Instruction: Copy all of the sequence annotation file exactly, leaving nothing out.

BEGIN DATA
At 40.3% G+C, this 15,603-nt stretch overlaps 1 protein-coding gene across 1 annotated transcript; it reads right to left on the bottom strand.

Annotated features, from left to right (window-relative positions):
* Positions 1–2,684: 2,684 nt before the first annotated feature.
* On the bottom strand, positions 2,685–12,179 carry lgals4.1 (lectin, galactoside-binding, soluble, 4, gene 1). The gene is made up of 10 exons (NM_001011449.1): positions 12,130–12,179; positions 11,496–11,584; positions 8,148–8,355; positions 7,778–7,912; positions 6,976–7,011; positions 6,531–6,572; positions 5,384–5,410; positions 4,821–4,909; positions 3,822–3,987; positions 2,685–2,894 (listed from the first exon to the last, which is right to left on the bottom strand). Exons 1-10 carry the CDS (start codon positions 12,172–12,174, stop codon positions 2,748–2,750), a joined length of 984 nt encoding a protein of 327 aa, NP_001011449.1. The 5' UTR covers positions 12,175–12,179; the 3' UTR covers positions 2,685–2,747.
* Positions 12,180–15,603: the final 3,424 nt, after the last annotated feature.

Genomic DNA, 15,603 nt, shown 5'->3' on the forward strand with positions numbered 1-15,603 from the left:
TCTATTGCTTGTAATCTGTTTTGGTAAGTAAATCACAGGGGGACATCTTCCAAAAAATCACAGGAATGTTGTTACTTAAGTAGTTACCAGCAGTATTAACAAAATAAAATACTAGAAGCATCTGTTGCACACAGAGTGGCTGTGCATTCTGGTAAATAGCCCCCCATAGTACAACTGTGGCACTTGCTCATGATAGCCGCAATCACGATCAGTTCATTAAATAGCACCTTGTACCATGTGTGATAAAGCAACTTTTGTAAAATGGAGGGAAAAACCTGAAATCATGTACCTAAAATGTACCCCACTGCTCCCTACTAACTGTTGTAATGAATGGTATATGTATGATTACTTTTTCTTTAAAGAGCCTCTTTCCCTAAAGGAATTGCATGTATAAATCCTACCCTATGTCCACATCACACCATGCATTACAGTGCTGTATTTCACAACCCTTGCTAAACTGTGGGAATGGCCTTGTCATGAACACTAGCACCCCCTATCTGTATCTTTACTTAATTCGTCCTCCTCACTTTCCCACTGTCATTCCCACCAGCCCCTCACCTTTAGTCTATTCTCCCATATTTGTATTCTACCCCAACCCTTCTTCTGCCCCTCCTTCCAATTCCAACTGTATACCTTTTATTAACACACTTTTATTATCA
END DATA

At 40.3% G+C, this 15,603-nt stretch overlaps 1 protein-coding gene across 1 annotated transcript; it reads right to left on the bottom strand.

Annotated features, from left to right (window-relative positions):
* Positions 1–2,684: 2,684 nt before the first annotated feature.
* On the bottom strand, positions 2,685–12,179 carry lgals4.1 (lectin, galactoside-binding, soluble, 4, gene 1). The gene is made up of 10 exons (NM_001011449.1): positions 12,130–12,179; positions 11,496–11,584; positions 8,148–8,355; positions 7,778–7,912; positions 6,976–7,011; positions 6,531–6,572; positions 5,384–5,410; positions 4,821–4,909; positions 3,822–3,987; positions 2,685–2,894 (listed from the first exon to the last, which is right to left on the bottom strand). Exons 1-10 carry the CDS (start codon positions 12,172–12,174, stop codon positions 2,748–2,750), a joined length of 984 nt encoding a protein of 327 aa, NP_001011449.1. The 5' UTR covers positions 12,175–12,179; the 3' UTR covers positions 2,685–2,747.
* Positions 12,180–15,603: the final 3,424 nt, after the last annotated feature.

Genomic DNA, 15,603 nt, shown 5'->3' on the forward strand with positions numbered 1-15,603 from the left:
TCTATTGCTTGTAATCTGTTTTGGTAAGTAAATCACAGGGGGACATCTTCCAAAAAATCACAGGAATGTTGTTACTTAAGTAGTTACCAGCAGTATTAACAAAATAAAATACTAGAAGCATCTGTTGCACACAGAGTGGCTGTGCATTCTGGTAAATAGCCCCCCATAGTACAACTGTGGCACTTGCTCATGATAGCCGCAATCACGATCAGTTCATTAAATAGCACCTTGTACCATGTGTGATAAAGCAACTTTTGTAAAATGGAGGGAAAAACCTGAAATCATGTACCTAAAATGTACCCCACTGCTCCCTACTAACTGTTGTAATGAATGGTATATGTATGATTACTTTTTCTTTAAAGAGCCTCTTTCCCTAAAGGAATTGCATGTATAAATCCTACCCTATGTCCACATCACACCATGCATTACAGTGCTGTATTTCACAACCCTTGCTAAACTGTGGGAATGGCCTTGTCATGAACACTAGCACCCCCTATCTGTATCTTTACTTAATTCGTCCTCCTCACTTTCCCACTGTCATTCCCACCAGCCCCTCACCTTTAGTCTATTCTCCCATATTTGTATTCTACCCCAACCCTTCTTCTGCCCCTCCTTCCAATTCCAACTGTATACCTTTTATTAACACACTTTTATTATCA